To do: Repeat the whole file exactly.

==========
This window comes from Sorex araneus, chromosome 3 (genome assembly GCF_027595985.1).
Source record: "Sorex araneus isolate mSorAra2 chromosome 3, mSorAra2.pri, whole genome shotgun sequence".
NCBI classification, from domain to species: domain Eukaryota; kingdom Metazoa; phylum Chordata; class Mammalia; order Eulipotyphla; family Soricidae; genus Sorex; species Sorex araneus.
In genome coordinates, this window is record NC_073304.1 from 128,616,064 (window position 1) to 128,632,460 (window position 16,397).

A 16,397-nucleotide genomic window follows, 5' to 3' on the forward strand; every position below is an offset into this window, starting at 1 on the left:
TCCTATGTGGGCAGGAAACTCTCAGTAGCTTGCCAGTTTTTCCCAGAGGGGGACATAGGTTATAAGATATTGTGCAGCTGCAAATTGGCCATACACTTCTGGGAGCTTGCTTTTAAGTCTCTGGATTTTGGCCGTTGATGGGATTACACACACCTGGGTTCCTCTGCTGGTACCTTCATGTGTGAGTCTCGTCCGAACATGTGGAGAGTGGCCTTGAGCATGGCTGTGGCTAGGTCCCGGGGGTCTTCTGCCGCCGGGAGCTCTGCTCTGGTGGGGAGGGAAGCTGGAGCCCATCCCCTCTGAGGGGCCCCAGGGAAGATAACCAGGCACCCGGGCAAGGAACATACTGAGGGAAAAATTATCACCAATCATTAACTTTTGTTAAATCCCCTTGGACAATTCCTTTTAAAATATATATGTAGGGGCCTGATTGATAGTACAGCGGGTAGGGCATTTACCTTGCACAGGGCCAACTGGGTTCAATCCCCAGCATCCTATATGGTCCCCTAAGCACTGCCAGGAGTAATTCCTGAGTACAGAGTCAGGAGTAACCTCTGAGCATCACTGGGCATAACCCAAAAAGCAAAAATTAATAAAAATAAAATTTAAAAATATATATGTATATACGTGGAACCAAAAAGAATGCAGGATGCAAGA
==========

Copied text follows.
This window comes from Sorex araneus, chromosome 3 (genome assembly GCF_027595985.1).
Source record: "Sorex araneus isolate mSorAra2 chromosome 3, mSorAra2.pri, whole genome shotgun sequence".
NCBI classification, from domain to species: domain Eukaryota; kingdom Metazoa; phylum Chordata; class Mammalia; order Eulipotyphla; family Soricidae; genus Sorex; species Sorex araneus.
In genome coordinates, this window is record NC_073304.1 from 128,616,064 (window position 1) to 128,632,460 (window position 16,397).

A 16,397-nucleotide genomic window follows, 5' to 3' on the forward strand; every position below is an offset into this window, starting at 1 on the left:
TCCTATGTGGGCAGGAAACTCTCAGTAGCTTGCCAGTTTTTCCCAGAGGGGGACATAGGTTATAAGATATTGTGCAGCTGCAAATTGGCCATACACTTCTGGGAGCTTGCTTTTAAGTCTCTGGATTTTGGCCGTTGATGGGATTACACACACCTGGGTTCCTCTGCTGGTACCTTCATGTGTGAGTCTCGTCCGAACATGTGGAGAGTGGCCTTGAGCATGGCTGTGGCTAGGTCCCGGGGGTCTTCTGCCGCCGGGAGCTCTGCTCTGGTGGGGAGGGAAGCTGGAGCCCATCCCCTCTGAGGGGCCCCAGGGAAGATAACCAGGCACCCGGGCAAGGAACATACTGAGGGAAAAATTATCACCAATCATTAACTTTTGTTAAATCCCCTTGGACAATTCCTTTTAAAATATATATGTAGGGGCCTGATTGATAGTACAGCGGGTAGGGCATTTACCTTGCACAGGGCCAACTGGGTTCAATCCCCAGCATCCTATATGGTCCCCTAAGCACTGCCAGGAGTAATTCCTGAGTACAGAGTCAGGAGTAACCTCTGAGCATCACTGGGCATAACCCAAAAAGCAAAAATTAATAAAAATAAAATTTAAAAATATATATGTATATACGTGGAACCAAAAAGAATGCAGGATGCAAGA